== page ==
Figure 1: The steady decline of Australian viewers watching televised election debates
These figures are a far cry from the experiences of the US and Britain. From 1960 to 2012 each US Presidential debate has averaged a television audience of 56.3 million. Called the rhetorical Superbowl, the televised debate was a 1960 invention. Then, television was king and a young Presidential hopeful, John F Kennedy, was mastering the make-up, cameras, lighting and sound bite to win against President Richard Nixon. Almost 70 million Americans switched on for the first of three debates making it the largest political audience in US history.
Fifty years later, Britain held its first televised debate in 2010. It was a three-pronged affair between political leaders David Cameron, Gordon Brown and Nick Clegg. It attracted 9.4 million viewers, beating long-running soap operas Coronation Street and EastEnders. The UK debate was the most watched program of the day. Clegg, the winner according to polls, dramatically increased his profile as the Liberal Democrats’ leader and went on to form a Coalition government with Cameron.
So, if Australian televised election debate audiences are declining, why run them? Research suggests a few good reasons. One is to increase public interest in the election campaign. US scholars have shown that the gap in political knowledge between the least and most educated voters in America gets smaller after a televised debate. This is further helped by news outlets running stories either side of the debates and focusing on the pre-determined themes.
Televised debates can help voters better get to know the candidates and their policy priorities. But they can also shape how we judge their trustworthiness, likeability and competence. Australian researcher Philip Senior has found that election debate effects are modest but can influence undecided voters who will ponder shifting their vote to the debate winner. Most international studies find that the further the debate is from the election, the less impact it will have on voters’ polling day choices. Election debates are also thought to reinforce partisan positions if it is perceived that the voter’s preferred candidate has won the debate. Interestingly, Senior found Australian partisan voters who perceive their leader to have lost the debate will consider not voting for the party. Of course, winners of debates can still lose elections, but Senior argues probably not by as much as they might otherwise.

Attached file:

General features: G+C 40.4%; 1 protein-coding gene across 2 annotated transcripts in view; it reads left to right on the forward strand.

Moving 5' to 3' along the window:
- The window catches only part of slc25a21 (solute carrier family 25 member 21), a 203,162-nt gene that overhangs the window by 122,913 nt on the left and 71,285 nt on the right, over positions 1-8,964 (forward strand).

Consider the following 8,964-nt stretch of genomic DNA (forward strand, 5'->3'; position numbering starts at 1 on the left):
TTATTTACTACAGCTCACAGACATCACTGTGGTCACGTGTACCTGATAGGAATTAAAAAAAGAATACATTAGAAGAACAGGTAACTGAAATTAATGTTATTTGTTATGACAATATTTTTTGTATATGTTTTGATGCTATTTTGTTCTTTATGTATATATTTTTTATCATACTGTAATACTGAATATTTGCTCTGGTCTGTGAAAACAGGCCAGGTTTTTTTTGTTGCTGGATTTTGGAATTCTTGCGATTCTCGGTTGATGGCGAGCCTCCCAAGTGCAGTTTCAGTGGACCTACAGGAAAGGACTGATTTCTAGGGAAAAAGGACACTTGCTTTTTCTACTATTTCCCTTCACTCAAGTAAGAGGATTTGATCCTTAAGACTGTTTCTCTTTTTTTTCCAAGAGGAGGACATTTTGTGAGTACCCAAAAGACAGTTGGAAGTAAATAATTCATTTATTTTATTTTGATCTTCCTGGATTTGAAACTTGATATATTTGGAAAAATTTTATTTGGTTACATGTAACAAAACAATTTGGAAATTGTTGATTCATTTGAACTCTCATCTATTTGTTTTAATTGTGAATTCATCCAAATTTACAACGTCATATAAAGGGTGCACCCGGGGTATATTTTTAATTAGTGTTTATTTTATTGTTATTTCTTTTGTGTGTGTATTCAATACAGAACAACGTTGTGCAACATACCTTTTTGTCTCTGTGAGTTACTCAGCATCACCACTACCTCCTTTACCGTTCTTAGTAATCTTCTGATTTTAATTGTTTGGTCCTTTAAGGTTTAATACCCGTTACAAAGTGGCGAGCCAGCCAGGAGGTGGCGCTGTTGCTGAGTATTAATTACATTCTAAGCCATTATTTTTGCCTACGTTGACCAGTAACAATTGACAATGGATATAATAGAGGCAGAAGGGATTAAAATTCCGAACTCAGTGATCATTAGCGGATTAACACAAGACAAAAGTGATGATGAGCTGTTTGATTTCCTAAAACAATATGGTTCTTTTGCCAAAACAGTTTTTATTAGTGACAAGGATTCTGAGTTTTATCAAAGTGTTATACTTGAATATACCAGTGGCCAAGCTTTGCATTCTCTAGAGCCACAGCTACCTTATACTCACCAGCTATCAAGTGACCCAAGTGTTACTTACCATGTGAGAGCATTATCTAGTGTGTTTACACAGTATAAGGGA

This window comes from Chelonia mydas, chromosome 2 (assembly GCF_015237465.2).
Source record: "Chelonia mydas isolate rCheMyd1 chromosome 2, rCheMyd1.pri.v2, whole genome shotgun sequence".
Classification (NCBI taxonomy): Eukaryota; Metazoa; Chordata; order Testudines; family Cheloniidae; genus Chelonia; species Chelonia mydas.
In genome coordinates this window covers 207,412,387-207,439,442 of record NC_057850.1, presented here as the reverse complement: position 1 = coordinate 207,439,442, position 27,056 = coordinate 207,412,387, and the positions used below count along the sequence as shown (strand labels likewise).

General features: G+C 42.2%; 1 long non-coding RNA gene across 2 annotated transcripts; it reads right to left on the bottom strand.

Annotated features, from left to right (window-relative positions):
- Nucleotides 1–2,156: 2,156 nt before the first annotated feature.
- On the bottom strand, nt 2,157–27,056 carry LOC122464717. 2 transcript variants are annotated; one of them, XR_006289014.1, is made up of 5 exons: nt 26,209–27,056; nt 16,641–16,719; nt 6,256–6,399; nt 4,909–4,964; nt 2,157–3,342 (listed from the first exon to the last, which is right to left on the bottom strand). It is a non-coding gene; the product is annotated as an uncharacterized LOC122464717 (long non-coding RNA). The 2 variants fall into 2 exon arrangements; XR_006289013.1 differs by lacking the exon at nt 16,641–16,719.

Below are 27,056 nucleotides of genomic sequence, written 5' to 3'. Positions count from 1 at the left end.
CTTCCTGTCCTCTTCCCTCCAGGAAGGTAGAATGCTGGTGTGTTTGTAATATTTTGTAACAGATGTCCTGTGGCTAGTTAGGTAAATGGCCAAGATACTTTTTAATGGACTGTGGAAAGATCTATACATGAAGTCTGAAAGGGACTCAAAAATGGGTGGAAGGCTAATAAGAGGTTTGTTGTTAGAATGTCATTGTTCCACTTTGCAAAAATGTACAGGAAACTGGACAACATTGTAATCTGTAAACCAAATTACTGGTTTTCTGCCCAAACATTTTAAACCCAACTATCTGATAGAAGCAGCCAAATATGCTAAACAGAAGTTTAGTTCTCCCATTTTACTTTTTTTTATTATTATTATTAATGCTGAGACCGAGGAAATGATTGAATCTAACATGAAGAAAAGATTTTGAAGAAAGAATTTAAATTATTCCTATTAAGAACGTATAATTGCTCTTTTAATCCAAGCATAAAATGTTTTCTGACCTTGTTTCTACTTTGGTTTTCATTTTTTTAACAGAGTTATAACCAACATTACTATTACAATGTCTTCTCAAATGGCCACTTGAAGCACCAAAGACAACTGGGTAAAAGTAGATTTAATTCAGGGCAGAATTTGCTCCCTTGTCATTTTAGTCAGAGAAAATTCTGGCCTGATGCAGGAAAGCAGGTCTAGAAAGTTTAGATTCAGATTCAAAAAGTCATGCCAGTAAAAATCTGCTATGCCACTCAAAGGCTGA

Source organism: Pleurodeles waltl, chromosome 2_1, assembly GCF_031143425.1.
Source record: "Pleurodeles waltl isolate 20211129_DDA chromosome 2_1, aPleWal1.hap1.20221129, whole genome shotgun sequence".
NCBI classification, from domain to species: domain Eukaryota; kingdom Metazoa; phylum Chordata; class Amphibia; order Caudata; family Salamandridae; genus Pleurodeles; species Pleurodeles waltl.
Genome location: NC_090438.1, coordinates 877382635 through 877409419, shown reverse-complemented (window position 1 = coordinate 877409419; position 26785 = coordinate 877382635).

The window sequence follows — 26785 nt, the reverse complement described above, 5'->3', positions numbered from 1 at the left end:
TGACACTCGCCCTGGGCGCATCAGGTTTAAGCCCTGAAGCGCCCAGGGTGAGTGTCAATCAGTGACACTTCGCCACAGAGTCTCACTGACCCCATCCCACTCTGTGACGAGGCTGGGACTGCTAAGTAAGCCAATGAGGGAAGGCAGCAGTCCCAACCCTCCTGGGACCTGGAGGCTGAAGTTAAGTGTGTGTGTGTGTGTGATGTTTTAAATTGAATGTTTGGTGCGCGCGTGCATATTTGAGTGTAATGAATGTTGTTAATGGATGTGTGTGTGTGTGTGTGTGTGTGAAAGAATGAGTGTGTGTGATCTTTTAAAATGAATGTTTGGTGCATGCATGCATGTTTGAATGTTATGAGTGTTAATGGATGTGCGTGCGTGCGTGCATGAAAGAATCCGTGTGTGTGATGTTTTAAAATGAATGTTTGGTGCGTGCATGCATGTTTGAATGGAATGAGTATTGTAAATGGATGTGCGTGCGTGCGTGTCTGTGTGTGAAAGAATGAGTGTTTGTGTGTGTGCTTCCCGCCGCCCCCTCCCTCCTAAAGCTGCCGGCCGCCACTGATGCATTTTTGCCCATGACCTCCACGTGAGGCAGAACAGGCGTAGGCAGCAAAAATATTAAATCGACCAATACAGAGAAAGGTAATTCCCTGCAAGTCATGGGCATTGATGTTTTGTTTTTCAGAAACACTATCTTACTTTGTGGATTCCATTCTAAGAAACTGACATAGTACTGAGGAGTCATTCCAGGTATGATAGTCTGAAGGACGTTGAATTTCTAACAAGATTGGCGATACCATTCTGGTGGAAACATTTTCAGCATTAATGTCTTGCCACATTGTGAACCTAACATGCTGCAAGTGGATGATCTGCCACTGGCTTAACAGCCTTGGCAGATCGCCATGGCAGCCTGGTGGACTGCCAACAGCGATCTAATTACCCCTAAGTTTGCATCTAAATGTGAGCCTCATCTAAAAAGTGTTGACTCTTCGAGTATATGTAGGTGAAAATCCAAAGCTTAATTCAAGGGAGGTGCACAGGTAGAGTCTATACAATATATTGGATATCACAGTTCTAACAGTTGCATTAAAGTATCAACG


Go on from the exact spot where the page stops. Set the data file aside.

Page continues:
From a media perspective, debates serve the media’s civic function by helping to inform voters about policies. They add theatre to politics and provide entertainment and, in other countries, are ratings winners for television networks.
From the politicians’ and party viewpoint, debates serve the underdog by giving the candidate who is behind in the polls the same stage space and time as their opponent. This means that the stronger candidate might say ‘no’ to a televised debate – as was the case with Bob Hawke in 1987 against John Howard. If they agree to debate their party would prefer it to be a long way from election day so that any mistakes might be forgotten.
That said, Australia’s political leaders have agreed to face off again, this time online, at a date to be set. Facebook Live and News Corps’ news.com.au will host. It’s not the first time a political debate was broadcast via Facebook and a News Corp outlet. The 2015 primary Republican debate was co-hosted with Fox News and was reportedly seen by 24 million views and generated more than 20 million Facebook posts, comments, and likes.
Turnbull said he wants to move the debate into the digital era of smart phones and social media. With more than 11 million Australians checking Facebook each day, mostly through their mobile phones, the debate has the potential to reach audiences not seen before in Australia.
So, if your answer to the opening question was three and a half, you score full points and earn the title of political pundit.
Andrea Carson is Lecturer, Media and Politics at the University of Melbourne